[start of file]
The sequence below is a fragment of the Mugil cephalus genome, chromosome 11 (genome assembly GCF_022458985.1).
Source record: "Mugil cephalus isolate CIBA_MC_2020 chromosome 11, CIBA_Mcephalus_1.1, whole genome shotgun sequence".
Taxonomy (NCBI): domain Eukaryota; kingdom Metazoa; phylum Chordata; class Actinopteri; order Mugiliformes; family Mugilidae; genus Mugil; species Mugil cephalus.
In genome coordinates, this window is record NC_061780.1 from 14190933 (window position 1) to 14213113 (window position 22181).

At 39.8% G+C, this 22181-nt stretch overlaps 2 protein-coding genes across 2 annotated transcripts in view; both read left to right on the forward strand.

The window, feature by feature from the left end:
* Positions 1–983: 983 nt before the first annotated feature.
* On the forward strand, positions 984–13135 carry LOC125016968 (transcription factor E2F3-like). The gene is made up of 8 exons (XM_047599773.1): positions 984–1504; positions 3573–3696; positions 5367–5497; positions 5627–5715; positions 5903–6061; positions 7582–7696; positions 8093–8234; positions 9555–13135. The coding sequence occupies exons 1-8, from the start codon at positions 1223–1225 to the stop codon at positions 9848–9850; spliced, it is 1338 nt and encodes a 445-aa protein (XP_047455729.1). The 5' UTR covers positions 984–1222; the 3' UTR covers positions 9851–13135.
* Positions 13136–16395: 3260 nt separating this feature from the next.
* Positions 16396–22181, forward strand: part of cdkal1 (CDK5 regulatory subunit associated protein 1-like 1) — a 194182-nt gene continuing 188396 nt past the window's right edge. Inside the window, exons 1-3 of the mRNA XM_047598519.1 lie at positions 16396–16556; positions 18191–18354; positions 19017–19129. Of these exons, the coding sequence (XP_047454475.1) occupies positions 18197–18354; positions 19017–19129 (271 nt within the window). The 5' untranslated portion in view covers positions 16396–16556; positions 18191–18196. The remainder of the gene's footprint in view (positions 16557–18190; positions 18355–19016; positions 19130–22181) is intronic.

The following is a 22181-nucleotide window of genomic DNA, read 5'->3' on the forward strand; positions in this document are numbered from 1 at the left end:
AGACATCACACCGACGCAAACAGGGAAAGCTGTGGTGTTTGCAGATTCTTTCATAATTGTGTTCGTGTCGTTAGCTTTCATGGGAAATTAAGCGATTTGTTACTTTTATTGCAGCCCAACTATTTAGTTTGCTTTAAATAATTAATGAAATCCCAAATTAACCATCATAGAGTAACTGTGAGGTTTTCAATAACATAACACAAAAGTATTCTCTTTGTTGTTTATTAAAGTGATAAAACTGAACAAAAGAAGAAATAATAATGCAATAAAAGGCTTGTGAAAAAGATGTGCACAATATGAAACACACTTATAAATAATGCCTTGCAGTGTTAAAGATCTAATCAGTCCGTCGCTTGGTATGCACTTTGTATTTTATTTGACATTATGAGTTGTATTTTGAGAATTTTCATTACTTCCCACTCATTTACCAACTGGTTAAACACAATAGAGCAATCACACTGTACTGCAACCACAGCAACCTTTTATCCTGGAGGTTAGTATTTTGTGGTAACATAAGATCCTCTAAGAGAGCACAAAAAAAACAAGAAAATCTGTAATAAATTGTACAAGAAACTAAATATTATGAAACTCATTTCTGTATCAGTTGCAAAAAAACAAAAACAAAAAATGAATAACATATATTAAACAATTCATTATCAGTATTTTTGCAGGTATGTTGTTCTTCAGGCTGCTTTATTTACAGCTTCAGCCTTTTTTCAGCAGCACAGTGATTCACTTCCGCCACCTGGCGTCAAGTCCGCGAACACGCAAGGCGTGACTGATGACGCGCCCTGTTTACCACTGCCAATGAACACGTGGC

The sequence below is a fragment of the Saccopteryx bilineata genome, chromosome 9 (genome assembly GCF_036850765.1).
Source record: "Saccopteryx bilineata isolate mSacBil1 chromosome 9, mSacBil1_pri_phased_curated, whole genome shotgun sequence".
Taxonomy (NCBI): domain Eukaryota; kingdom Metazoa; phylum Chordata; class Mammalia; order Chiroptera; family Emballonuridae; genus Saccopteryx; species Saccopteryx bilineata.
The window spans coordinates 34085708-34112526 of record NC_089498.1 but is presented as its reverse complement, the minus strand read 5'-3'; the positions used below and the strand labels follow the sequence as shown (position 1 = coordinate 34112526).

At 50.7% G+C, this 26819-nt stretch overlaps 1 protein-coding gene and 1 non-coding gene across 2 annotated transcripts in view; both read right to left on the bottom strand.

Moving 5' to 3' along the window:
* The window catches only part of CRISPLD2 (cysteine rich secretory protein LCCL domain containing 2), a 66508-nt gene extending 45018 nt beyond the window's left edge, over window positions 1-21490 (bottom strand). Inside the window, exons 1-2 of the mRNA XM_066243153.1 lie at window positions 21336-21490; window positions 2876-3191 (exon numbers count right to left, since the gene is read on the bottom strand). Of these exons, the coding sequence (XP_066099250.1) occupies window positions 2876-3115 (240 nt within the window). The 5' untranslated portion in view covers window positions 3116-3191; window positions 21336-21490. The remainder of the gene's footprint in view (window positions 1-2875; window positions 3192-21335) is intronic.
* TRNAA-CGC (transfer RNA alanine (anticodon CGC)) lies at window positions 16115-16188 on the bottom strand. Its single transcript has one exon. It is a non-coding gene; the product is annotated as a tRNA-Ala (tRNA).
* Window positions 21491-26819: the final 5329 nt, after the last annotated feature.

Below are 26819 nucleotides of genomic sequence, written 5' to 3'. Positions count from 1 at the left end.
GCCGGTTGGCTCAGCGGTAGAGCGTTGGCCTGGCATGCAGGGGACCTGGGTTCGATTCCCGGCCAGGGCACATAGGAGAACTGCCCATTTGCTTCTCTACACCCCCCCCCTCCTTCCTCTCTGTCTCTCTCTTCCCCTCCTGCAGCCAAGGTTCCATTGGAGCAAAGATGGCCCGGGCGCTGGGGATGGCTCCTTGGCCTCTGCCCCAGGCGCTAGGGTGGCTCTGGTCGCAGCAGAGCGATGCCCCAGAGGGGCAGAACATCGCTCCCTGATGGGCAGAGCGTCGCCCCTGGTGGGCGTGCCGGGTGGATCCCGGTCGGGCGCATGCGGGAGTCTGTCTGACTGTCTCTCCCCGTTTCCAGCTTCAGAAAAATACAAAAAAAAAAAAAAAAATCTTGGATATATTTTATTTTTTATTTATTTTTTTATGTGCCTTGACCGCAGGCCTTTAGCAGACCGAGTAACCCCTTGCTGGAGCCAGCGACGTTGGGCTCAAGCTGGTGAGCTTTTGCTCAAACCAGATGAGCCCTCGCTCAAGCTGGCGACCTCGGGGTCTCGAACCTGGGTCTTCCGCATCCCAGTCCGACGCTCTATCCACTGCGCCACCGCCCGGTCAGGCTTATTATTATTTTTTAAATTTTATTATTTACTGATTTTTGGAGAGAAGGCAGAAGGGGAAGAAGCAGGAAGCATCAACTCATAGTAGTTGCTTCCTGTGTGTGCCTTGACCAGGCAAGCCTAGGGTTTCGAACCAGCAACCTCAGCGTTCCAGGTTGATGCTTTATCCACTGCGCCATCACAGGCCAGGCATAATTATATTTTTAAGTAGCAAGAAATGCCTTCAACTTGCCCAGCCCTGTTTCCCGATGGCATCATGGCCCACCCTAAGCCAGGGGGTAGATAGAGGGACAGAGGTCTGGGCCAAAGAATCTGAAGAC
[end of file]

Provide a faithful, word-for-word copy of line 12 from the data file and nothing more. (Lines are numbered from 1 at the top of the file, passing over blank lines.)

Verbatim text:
AGACATCACACCGACGCAAACAGGGAAAGCTGTGGTGTTTGCAGATTCTTTCATAATTGTGTTCGTGTCGTTAGCTTTCATGGGAAATTAAGCGATTTGTTACTTTTATTGCAGCCCAACTATTTAGTTTGCTTTAAATAATTAATGAAATCCCAAATTAACCATCATAGAGTAACTGTGAGGTTTTCAATAACATAACACAAAAGTATTCTCTTTGTTGTTTATTAAAGTGATAAAACTGAACAAAAGAAGAAATAATAATGCAATAAAAGGCTTGTGAAAAAGATGTGCACAATATGAAACACACTTATAAATAATGCCTTGCAGTGTTAAAGATCTAATCAGTCCGTCGCTTGGTATGCACTTTGTATTTTATTTGACATTATGAGTTGTATTTTGAGAATTTTCATTACTTCCCACTCATTTACCAACTGGTTAAACACAATAGAGCAATCACACTGTACTGCAACCACAGCAACCTTTTATCCTGGAGGTTAGTATTTTGTGGTAACATAAGATCCTCTAAGAGAGCACAAAAAAAACAAGAAAATCTGTAATAAATTGTACAAGAAACTAAATATTATGAAACTCATTTCTGTATCAGTTGCAAAAAAACAAAAACAAAAAATGAATAACATATATTAAACAATTCATTATCAGTATTTTTGCAGGTATGTTGTTCTTCAGGCTGCTTTATTTACAGCTTCAGCCTTTTTTCAGCAGCACAGTGATTCACTTCCGCCACCTGGCGTCAAGTCCGCGAACACGCAAGGCGTGACTGATGACGCGCCCTGTTTACCACTGCCAATGAACACGTGGC